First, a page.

Former SA Premier to head up 10 year school success research project with ARACY
The Sector > Workforce > Leadership > Former SA Premier to head up 10 year school success research project with ARACY

Former SA Premier to head up 10 year school success research project with ARACY

by Freya Lucas

November 29, 2019

Former Premier of South Australia, The Hon. Jay Weatherill will work with the Australian Research Alliance for Children and Youth (ARACY) on a 10-year research project known as Great to Eight to help more Australian toddlers and babies be prepared to succeed when they start school, ARACY announced yesterday.


Great to Eight represents “a genuinely nation building project with the potential to positively influence Australia’s investments in early childhood research on a grand scale” information provided by ARACY read.  


An Australian first, the project is seeking to develop “a comprehensive and collaborative set of research priorities” that not only addresses the needs of funders, policy makers, practitioners and researchers, but also one which positions ARACY as world leaders in early years research. 


Mr Weatherill will head up a governance group made up of prominent Australians and early childhood experts to guide ARACY’s work as it collaborates across the Government and non-government sectors to develop Great to Eight, with the initial meeting of the governance group held in Canberra yesterday.


Commenting on his association with Great to Eight Mr Weatherill said “it’s time for a national focus to stop Australian kids missing out”, acknowledging the power of early interaction to place children on a “good life trajectory” which would ultimately benefit not only the child, but their family, their community and the economy.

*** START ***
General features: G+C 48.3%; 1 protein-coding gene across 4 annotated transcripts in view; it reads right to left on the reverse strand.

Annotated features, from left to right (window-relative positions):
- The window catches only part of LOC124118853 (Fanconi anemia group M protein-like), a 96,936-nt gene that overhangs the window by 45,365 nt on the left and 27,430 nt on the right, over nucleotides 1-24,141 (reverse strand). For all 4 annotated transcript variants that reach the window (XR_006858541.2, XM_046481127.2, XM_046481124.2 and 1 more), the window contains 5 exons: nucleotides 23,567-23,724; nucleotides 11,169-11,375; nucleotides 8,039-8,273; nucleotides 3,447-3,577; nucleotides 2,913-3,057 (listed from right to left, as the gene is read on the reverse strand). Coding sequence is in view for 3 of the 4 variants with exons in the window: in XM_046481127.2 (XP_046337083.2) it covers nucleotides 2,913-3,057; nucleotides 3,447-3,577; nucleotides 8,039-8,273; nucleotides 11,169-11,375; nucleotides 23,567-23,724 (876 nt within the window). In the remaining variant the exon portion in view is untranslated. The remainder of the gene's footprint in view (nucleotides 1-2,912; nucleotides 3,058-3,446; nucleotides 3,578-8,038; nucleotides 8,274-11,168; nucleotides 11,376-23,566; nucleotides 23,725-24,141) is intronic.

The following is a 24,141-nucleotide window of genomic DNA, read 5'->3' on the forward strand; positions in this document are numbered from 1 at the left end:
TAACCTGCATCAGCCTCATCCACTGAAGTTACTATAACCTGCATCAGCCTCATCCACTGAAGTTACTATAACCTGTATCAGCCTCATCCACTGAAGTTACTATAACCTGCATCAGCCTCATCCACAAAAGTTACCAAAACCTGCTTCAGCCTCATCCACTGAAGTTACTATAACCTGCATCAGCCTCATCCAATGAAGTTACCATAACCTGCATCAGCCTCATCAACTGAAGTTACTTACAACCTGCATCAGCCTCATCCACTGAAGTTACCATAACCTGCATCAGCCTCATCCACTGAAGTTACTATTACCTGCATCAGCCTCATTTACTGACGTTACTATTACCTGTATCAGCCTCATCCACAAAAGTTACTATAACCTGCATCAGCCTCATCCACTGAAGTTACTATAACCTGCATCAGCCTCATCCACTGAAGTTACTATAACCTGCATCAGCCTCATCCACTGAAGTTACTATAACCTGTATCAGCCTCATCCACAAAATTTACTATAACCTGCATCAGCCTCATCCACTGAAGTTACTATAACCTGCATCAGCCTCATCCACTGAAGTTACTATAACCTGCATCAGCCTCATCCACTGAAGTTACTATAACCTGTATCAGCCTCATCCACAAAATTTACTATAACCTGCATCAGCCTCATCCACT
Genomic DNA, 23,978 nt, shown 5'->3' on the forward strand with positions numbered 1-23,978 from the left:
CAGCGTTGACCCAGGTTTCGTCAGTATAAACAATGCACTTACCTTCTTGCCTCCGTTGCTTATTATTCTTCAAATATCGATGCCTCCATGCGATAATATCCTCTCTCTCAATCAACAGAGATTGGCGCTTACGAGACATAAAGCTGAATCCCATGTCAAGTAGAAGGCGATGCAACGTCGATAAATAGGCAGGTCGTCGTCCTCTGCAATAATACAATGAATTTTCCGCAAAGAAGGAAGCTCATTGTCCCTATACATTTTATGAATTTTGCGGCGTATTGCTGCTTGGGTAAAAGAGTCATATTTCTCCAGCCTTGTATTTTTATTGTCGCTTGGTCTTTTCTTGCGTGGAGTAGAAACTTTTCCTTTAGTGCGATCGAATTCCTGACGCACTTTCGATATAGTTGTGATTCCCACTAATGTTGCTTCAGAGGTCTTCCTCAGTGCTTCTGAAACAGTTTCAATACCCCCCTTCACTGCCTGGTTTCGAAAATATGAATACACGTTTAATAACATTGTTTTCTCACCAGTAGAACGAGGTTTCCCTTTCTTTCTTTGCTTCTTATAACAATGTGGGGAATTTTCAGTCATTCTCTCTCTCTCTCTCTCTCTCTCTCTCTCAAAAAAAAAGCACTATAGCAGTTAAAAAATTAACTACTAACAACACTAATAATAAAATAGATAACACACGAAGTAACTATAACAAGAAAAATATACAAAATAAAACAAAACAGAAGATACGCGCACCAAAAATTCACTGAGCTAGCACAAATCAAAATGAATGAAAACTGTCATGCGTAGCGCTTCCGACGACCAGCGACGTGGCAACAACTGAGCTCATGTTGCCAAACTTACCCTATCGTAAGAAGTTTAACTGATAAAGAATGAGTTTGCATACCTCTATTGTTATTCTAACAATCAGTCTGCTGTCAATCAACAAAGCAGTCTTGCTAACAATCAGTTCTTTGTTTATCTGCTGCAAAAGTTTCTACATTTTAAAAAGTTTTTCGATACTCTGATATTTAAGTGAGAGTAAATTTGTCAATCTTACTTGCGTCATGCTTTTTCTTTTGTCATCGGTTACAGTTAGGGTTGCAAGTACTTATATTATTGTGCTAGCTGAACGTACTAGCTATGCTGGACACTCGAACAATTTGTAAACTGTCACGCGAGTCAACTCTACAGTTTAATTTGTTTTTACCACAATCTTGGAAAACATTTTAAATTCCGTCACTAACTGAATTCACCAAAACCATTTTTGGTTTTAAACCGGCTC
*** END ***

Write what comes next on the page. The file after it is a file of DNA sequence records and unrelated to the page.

However well intentioned families may be, Mr Weatherill said, one in five children will begin school developmentally vulnerable, with the figure rising to two in five for First Nations children. 


“Once these kids fall behind, most are not able to catch up, potentially leading to all sorts of problems down the track, such as lower incomes, higher rates of unemployment and ill-health,” he continued. 


Based on those statistics, it’s clear that more work can be done. “As Australians we pride ourselves on making sure everyone gets a fair go. As a nation we’re not keeping our national promise to too many of our youngest children. I’m proud to be a part of this work which aims to change that.” Mr Weatherill said.


ARACY CEO Penny Dakin said the project would explore early childhood wellbeing from many angles, based on the six areas identified by ARACY as being central to children’s wellbeing, namely: 

  • Being Loved and Safe 
  • Having Material Basics
  • Being Healthy
  • Learning 
  • Participating
  • Having a Positive Sense of Identity and Culture. 


Great to Eight is both important and urgent, Ms Dakin said, citing a recent report from CoLab showing that every Australian is paying $607 per year for services that could have been avoided, had children and families in need have been provided with early and appropriate help.


“We’re talking about $15 billion a year, more than three times the annual value of Australia’s wheat exports. If we could redirect this $15 billion into preventive measures such as health or education, we would all be better off,” she added. 


For more information on Great to Eight please see here.

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